At 188,457 mi² (488,100 km²), Turkmenistan is the world's 52nd-largest country. It is comparable in size to Cameroon, and somewhat larger than the US state of California.

Some 90% of the country is covered by the Karakum Desert. The center of the country is dominated by Turan Depression and the Karakum Desert which are mostly flatlands. The Kopet Dag Range, along the southwestern border, reaches 2,912 meters (9,553 ft). The Turkmen Balkan Mountains in the far west and the Kugitang Range in the far east are the only other appreciable elevations. Rivers include the Amu Darya, the Murghab, and the Hari Rud.

The climate is subtropical desert, with little rainfall. Winters are mild and dry, with most precipitation falling between January and May. Heaviest precipitation is in the Kopetdag Range.

Main cities include Türkmenbaşy (formerly Krasnovodsk) and Daşoguz.

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Economy

Turkmenbashi Palace in Ashgabat
Turkmenbashi Palace in Ashgabat

One half of its irrigated land is planted in cotton, making it the world's 10th-largest producer; and it possesses the world's fourth-largest reserves of natural gas and substantial oil resources. [1] In 1994, Russia's refusal to export Turkmen gas to hard currency markets and mounting debts of its major customers in the former Soviet Union for gas deliveries contributed to a sharp fall in industrial production and caused the budget to shift from a surplus to a slight deficit.

Turkmenistan has taken a cautious approach to economic reform, hoping to use gas and cotton sales to sustain its economy. In 2004, the unemployment rate was estimated to be 60%; the percentage of the population living below the poverty line was thought to be 58% a year earlier.[2] Privatization goals remain limited. Between 1998 and 2002, Turkmenistan suffered from the continued lack of adequate export routes for natural gas and from obligations on extensive short-term external debt. At the same time, however, the value of total exports has risen sharply because of higher international oil and gas prices. Economic prospects in the near future are discouraging because of widespread internal poverty and the burden of foreign debt.

President Niyazov squandered much of the country's revenue on self-glorification, with cities, Ashgabat in particular, being given extensive renovations whilst the people living outside the capital struggle in conditions of poverty. Particular concern has been voiced by corruption watchdogs over the management of Turkmenistan's currency reserves, most of which seem to be held in off-budget funds such as the Foreign Exchange Reserve Fund in the Deutsche Bank in Frankfurt, according to a report released in April 2006 by London-based NGO Global Witness. According to the decree of the Peoples' Council of 14 August 2003, [3], electricity, natural gas, water and iodized salt will be provided free of charge to citizens up to 2030; however, shortages are frequent. On September 5 2006, after Turkmenistan threatened to cut off supplies, Russia agreed to raise the price it pays for Turkmen natural gas from $65 to $100 per 1,000 cubic meters. Two-thirds of Turkmen gas goes through the Russian state-owned Gazprom. [2]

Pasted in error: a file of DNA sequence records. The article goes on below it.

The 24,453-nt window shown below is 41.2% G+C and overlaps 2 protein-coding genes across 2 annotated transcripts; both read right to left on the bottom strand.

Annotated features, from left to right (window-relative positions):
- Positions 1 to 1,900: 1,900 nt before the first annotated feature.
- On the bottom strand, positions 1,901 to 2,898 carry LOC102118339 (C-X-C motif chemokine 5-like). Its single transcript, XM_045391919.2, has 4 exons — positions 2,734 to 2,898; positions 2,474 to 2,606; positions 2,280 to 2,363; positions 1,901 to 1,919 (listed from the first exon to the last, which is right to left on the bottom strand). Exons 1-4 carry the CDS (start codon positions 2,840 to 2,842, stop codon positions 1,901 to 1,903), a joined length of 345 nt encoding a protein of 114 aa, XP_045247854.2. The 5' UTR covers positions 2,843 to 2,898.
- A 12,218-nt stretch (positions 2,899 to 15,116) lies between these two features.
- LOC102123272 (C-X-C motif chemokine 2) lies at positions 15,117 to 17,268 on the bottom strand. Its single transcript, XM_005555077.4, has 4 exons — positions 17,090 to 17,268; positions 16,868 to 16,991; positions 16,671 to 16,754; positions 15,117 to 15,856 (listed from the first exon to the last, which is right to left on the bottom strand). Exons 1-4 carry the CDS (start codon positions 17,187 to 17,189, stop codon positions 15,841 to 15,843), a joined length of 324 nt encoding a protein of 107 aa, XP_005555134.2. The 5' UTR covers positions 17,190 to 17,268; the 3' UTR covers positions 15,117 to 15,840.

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Demographics

A native Turkmen man in traditional dress with his dromedary camel circa 1915.
A native Turkmen man in traditional dress with his dromedary camel circa 1915.

The majority of Turkmenistan's citizens are ethnic Turkmen with sizeable minorities of Russians and Uzbeks. Smaller minorities include Ukrainians, Kazakhs, Azeris, Armenians and Tatars. Turkmen is the official language of Turkmenistan, though Russian still is widely spoken as a "language of inter-ethnic communication" (per the 1992 Constitution).

The name Turkmen, both for the people and for the nation itself, is said to be self-referential from the period the Russians first encountered the people, parsing as Tūrk-men, or "I am Tūrk".

Education is universal and mandatory through the secondary level, the total duration of which was recently reduced from 11 to 9 years.

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Culture

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Miscellaneous topics

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Further reading

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Notes

  1. [1]
  2. CIA World Factbook. government publication. Central Intelligence Agency (19 December 2006). Retrieved on [[December 21, 2006]].
  3. Resolution of Khalk Maslahati (Peoples' Council of Turkmenistan) N 35 (14.08.2003)
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External links